First Aid for people describes common snakebite symptoms, first aid treatment as recommended by St John Ambulance Australia and the Australian Resuscitation Council, and background information relating to snakebite first aid.
When to Apply First Aid
The most dangerous snake is the one that just bit you. Unless you know the snake was harmless, treat all snakebites as if venom has been injected.
Apply first aid (see below) and call 000.
Children claiming to have been bitten must be taken seriously. An eastern brown snakebite can appear as a scratch and have no pain or swelling at the bite site.
snakebite first aid
The first responder should carry out the following protocol as recommended by the Australian Resuscitation Council:
DRSABCD Danger – Response – Send for help – Airway – Breathing – CPR – Defibrillation.
Lie the patient down and remove all jewelry. It is important that the patient remains calm and still.
if bitten on a limb
Apply Pressure Bandage Immobilisation (PBI) to the affected limb.
There are two aspects to PBI:
The pressure bandage compresses the lymphatic system to slow venom progress to a lymph node and hence into the blood system;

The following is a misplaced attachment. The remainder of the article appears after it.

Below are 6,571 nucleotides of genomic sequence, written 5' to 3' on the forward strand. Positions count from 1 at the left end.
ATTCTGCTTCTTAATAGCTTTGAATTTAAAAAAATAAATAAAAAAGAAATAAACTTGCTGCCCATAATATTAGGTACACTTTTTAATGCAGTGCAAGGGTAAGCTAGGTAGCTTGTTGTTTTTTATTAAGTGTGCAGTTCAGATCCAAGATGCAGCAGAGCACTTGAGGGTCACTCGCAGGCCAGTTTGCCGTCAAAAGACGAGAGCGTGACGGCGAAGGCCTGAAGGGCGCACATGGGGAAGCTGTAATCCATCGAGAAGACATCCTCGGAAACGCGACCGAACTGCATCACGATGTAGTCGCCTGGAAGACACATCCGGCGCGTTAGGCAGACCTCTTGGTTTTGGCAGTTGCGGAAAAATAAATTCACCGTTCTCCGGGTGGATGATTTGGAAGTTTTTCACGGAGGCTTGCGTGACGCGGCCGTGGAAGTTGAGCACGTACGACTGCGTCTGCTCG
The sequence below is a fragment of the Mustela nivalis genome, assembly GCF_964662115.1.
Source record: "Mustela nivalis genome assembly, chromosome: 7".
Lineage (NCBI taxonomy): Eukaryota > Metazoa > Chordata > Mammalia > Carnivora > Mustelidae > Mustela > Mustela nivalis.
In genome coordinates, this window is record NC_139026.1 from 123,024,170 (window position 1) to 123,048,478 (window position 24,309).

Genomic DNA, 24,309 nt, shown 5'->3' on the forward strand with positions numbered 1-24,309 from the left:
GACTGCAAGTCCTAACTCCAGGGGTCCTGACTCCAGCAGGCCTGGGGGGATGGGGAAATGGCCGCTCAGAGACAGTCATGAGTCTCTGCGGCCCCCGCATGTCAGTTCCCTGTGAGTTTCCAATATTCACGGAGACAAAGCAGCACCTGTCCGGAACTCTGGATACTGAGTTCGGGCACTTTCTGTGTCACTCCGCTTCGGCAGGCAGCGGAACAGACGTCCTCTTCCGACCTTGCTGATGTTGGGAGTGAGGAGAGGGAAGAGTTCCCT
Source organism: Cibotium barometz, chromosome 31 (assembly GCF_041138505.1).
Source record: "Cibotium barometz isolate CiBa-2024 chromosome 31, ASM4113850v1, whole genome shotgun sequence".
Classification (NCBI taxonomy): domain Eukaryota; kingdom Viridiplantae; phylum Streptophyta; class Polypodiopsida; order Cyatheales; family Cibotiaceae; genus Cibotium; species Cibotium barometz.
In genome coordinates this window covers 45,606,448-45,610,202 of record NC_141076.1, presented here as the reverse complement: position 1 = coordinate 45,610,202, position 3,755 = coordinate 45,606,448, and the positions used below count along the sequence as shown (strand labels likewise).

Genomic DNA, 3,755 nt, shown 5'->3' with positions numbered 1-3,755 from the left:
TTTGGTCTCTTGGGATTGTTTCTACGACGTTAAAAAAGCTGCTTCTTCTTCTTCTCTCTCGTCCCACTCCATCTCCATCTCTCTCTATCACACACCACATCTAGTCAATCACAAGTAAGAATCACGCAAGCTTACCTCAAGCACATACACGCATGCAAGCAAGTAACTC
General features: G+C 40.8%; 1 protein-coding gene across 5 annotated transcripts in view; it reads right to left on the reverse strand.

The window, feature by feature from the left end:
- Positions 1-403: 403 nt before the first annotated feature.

Immobilisation inhibits muscle movement which would otherwise assist the progress of venom through the lymphatic system.
Apply a wide bandage firmly over the bite site.
Starting at the fingers or toes, apply a second pressure bandage around the limb, working upwards as high as possible (over clothing is fine). The bandage should be tight enough to barely allow a fingertip to slightly raise the edge, but not so tight as to affect circulation. The bandage may remain on for hours.
Mark the bandage with a pen over the bite site to assist hospital staff.
To help immobilise the limb, apply a splint that will keep the limb stationary.
if bitten on the head or torso
Apply a pressure bandage over the bite site.
Keep the victim calm and limit movement.
Stay with the patient until medical help arrives. Keeping the patient calm and still is crucial.
Quick application of a PBI will delay the progress of the venom and hence the onset of more serious symptoms. If the victim does collapse or experience breathing difficulties, recommence DRSABCD. Victims of eastern brown snake envenomation who experienced heart attacks prior to reaching hospital were saved by quick application of CPR.
Note: Some snake toxins result in miniature blood clots forming and may predispose the victim to severe hemorrhage from vigorous chest compressions. Caution should be exercised if applying CPR by maintaining a stringently smooth technique.
Some Important Do Nots
Do not wait to see if the victim starts displaying symptoms before seeking help. Snakebite first aid is all about delaying the progress of the venom through the lymphatic system and seeking immediate help, not waiting until symptoms appear before acting.
Do not allow the victim to walk, run or move unless absolutely necessary. Waiting for an ambulance is far more effective than walking or running to a car to drive to hospital.